Steven McMullen is a professor of economics at Hope College, executive editor of the journal Faith & Economics, fellow at the Oxford Centre for Animal Ethics, and associate fellow at the Kirby Liang Centre for Public Theology. He is the author or co-author of three books: Animals and the Economy (Palgrave Macmillan, 2016), Digital Life Together: The Challenge of Technology for Christian Schools (Eerdmans, 2020), and Should Wealth be Redistributed? A Debate (Routledge, 2023). He has published book chapters and journal articles about education policy, animal ethics, environmental ethics, economic justice, and Christian theology.
Rahul Oka is an economic anthropologist and his research interests include the anthropology of urbanism, social network analysis, the development of complex socio-economic systems, the evolution of inequality and conflict, and the relationship between climate, conflict, and migration. He focuses on the impact of trade, commerce, and traders on social, political, and cultural infrastructures.
Oka’s current research focuses on trading systems and networks in the disaster economies of western and northern Kenya and southern Sudan and their relationship to development; refugee-host interactions in northern Kenya; trade, urbanism, and politics, focusing on the institutionalization of poverty and inequality in South Asia and East Africa (past and present); violence and scapegoating of merchant and other transient groups; relationships between commercial groups and political regulatory institutions; and adaptive resilience and transformation in business networks and other socioeconomic systems, and on current refugee and migrant flows from Asia and Africa into Europe. He has worked with the United Nations High Commissioner for Refugees, The World Bank, the United States Agency for International Development, the Bureau of Population, Refugees, and Migration of the US State Department, and the Commissariat for Refugees and Migration for the Serbian Government on various relief projects.
Oka is co-author of the World Bank and UNHCR published [Refugee Impacts on Turkana Hosts]. He has edited two special issues of [Economic Anthropology] on the social economies of Greed (2014) and Convenience (2021). He is the author of several book chapters, and his work has also appeared in prestigious peer-reviewed journals including [Proceedings of the National Academy of Sciences], [Social Science and Medicine], [Hormones and Behavior], [Economic Anthropology], [American Anthropologist], [Urban Anthropology and Studies of Cultural Systems and World Economic Development], [American Journal of Human Biology], [Journal of Archaeological Research], and [Journal of Archaeological Method and Theory].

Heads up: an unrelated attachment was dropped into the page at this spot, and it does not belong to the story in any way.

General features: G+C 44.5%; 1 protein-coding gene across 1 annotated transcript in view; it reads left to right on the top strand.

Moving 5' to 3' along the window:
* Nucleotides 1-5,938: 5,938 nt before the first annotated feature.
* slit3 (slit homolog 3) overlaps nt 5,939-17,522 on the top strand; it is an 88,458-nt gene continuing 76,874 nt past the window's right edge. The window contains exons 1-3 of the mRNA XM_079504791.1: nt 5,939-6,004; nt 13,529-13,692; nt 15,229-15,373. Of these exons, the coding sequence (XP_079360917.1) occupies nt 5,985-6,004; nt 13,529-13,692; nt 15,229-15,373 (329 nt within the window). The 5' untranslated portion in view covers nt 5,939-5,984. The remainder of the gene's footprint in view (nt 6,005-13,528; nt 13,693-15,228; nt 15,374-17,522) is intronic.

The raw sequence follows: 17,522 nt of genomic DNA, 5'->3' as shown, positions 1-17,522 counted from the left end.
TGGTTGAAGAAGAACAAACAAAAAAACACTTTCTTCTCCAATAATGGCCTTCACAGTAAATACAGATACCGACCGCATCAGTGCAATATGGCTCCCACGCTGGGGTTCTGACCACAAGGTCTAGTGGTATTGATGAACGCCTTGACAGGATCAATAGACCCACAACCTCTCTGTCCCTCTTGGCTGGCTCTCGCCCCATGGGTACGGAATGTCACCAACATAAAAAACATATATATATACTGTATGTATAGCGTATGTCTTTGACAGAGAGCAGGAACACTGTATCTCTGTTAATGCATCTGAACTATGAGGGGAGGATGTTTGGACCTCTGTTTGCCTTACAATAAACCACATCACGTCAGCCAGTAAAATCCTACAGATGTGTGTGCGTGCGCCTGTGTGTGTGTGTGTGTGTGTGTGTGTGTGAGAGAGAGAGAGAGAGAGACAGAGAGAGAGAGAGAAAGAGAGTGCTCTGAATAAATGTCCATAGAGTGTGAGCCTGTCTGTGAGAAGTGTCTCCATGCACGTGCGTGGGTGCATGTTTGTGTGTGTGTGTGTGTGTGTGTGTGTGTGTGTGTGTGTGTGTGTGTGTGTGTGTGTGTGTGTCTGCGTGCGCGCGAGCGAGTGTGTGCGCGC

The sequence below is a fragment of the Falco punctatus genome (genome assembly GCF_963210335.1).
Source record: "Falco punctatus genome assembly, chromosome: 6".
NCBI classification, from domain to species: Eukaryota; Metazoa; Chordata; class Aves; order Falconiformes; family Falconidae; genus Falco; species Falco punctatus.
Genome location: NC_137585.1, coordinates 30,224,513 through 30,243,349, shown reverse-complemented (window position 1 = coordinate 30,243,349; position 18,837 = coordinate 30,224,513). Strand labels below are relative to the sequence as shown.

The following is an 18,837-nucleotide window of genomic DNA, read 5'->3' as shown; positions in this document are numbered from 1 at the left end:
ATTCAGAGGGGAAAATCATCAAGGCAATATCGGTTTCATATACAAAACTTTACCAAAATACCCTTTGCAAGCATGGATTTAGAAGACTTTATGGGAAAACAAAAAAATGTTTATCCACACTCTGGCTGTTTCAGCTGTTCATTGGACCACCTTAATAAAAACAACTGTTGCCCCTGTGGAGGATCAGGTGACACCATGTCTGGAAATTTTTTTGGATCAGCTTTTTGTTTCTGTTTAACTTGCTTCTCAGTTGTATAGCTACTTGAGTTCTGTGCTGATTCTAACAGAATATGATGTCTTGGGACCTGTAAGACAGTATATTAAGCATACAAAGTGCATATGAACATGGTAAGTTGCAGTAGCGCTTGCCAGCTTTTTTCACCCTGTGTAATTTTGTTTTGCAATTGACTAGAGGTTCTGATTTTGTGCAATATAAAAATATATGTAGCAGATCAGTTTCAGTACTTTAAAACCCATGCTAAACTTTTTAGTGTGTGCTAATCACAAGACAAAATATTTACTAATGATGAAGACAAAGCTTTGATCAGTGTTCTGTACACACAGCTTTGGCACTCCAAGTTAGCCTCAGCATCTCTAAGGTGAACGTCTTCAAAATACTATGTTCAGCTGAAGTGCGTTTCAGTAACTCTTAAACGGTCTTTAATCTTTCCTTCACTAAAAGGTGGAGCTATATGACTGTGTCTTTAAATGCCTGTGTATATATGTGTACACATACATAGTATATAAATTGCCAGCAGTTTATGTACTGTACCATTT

Oka holds a BA [cum laude] from Lawrence University, Appleton WI, and a PhD from the University of Illinois Chicago and the Field Museum.
Nirvikar Singh is Distinguished Professor of Economics at the University of California, Santa Cruz, where he held the Sarbjit Singh Aurora Chair in Sikh and Punjabi Studies from 2010 to 2020. His research and published articles in Sikh and Punjabi Studies have included work on analyzing the core doctrines of Sikhism in historical context, Sikh ethics, Sikh literature as an agent of social change in the early 20th century, Guru Nanak and Sikh identity, portraits of the Sikh gurus, Sikhs in California, challenges of translating the Guru Granth Sahib, Sikh attitudes toward daily economic life and economic systems, the Punjab economy, healthcare in Punjab, the impact of Covid on Punjab, and comparison of past conflicts in Punjab and Kashmir.
Kate Ward is associate professor of theological ethics at Marquette University and a theological ethicist working in areas including economic ethics, virtue ethics, fundamental moral theology and Catholic social thought. She is the author of Wealth, Virtue and Moral Luck: Christian Ethics in an Age of Inequality (Georgetown, 2021) and has published articles in journals including Theological Studies, Journal of Religious Ethics, Heythrop Journal, Journal of the Society of Christian Ethics, and American Journal of Economics and Sociology. She serves on the editorial boards of Journal of Moral Theology, Journal of Catholic Social Thought and Asian Horizons. She is completing a book on work in Catholic social thought. Dr. Ward graduated from Harvard College, where she studied psychology, in 2005, and earned her M.Div with concentration in Bible from Catholic Theological Union and her Ph.D. in theological ethics from Boston College. Before beginning her Ph.D. studies, she worked at AFSCME Council 31, a labor union organizing workers in Catholic health care settings.
Dr. Stephanie M. Wong is an Assistant Professor at Villanova University where she teaches courses in Christian theology and East Asian religions. In her research, she focuses on Chinese Catholicism in dialogue with Confucian, Mohist and Buddhist thought and practice. She is committed to understanding and appreciating the distinct intellectual histories and spiritual insights of these various traditions, while investigating how they operate culturally and politically in Chinese society and transnationally around the world today. At the moment, Dr. Wong is finishing final revisions on a book National Witness: Chinese Catholicism after the Age of Empires and working on an article-length Christian-Confucian comparative study of the concept of tianxia ('all under Heaven"). Prior to all this, she earned her Ph.D at Georgetown University and her M.Div. at Yale Divinity School.